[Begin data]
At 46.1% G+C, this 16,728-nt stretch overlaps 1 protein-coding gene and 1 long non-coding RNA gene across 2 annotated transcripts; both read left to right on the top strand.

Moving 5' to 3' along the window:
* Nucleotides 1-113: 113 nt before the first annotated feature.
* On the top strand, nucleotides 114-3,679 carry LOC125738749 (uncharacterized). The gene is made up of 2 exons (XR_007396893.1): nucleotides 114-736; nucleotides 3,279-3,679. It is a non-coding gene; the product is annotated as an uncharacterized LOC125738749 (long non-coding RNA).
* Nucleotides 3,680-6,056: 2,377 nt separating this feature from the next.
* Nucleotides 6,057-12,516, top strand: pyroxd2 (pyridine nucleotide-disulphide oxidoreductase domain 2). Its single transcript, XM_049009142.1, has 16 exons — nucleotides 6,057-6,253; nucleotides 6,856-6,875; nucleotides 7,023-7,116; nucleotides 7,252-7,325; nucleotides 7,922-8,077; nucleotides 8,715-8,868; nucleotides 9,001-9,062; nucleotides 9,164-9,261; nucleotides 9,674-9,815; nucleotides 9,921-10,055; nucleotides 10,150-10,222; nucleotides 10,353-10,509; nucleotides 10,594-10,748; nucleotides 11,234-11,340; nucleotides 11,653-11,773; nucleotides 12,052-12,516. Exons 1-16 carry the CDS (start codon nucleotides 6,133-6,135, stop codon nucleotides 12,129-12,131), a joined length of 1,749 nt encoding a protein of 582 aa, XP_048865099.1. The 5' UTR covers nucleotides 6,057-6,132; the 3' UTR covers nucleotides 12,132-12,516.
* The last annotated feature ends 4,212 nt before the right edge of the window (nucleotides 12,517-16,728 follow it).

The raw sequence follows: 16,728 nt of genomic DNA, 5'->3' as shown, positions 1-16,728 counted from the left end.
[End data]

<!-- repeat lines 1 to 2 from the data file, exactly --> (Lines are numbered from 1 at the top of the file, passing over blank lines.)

At 46.1% G+C, this 16,728-nt stretch overlaps 1 protein-coding gene and 1 long non-coding RNA gene across 2 annotated transcripts; both read left to right on the top strand.

Moving 5' to 3' along the window: